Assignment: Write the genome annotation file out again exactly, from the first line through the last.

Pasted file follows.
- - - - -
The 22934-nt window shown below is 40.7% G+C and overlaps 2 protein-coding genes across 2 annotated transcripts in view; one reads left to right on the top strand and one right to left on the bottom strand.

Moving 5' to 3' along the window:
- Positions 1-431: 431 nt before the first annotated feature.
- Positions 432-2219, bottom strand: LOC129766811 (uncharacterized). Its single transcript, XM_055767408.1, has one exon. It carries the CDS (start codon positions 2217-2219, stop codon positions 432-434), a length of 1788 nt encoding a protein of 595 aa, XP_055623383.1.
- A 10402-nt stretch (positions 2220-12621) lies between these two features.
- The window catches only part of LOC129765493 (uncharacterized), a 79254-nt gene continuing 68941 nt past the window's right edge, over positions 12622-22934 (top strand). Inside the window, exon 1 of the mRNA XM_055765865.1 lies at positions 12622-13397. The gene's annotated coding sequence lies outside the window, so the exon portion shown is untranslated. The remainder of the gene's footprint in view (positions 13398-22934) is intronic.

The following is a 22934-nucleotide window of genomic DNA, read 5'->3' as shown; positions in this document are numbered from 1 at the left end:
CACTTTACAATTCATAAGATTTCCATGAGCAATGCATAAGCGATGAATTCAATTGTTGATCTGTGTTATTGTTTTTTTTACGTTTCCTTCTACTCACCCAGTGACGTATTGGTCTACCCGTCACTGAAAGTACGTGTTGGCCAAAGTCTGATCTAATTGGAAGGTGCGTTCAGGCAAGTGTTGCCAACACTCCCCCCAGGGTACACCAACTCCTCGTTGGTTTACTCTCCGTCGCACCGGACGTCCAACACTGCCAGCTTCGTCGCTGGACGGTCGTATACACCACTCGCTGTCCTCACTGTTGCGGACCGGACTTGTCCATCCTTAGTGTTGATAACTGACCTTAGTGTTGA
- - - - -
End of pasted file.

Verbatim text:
The 22934-nt window shown below is 40.7% G+C and overlaps 2 protein-coding genes across 2 annotated transcripts in view; one reads left to right on the top strand and one right to left on the bottom strand.

Moving 5' to 3' along the window:
- Positions 1-431: 431 nt before the first annotated feature.
- Positions 432-2219, bottom strand: LOC129766811 (uncharacterized). Its single transcript, XM_055767408.1, has one exon. It carries the CDS (start codon positions 2217-2219, stop codon positions 432-434), a length of 1788 nt encoding a protein of 595 aa, XP_055623383.1.
- A 10402-nt stretch (positions 2220-12621) lies between these two features.
- The window catches only part of LOC129765493 (uncharacterized), a 79254-nt gene continuing 68941 nt past the window's right edge, over positions 12622-22934 (top strand). Inside the window, exon 1 of the mRNA XM_055765865.1 lies at positions 12622-13397. The gene's annotated coding sequence lies outside the window, so the exon portion shown is untranslated. The remainder of the gene's footprint in view (positions 13398-22934) is intronic.

The following is a 22934-nucleotide window of genomic DNA, read 5'->3' as shown; positions in this document are numbered from 1 at the left end:
CACTTTACAATTCATAAGATTTCCATGAGCAATGCATAAGCGATGAATTCAATTGTTGATCTGTGTTATTGTTTTTTTTACGTTTCCTTCTACTCACCCAGTGACGTATTGGTCTACCCGTCACTGAAAGTACGTGTTGGCCAAAGTCTGATCTAATTGGAAGGTGCGTTCAGGCAAGTGTTGCCAACACTCCCCCCAGGGTACACCAACTCCTCGTTGGTTTACTCTCCGTCGCACCGGACGTCCAACACTGCCAGCTTCGTCGCTGGACGGTCGTATACACCACTCGCTGTCCTCACTGTTGCGGACCGGACTTGTCCATCCTTAGTGTTGATAACTGACCTTAGTGTTGA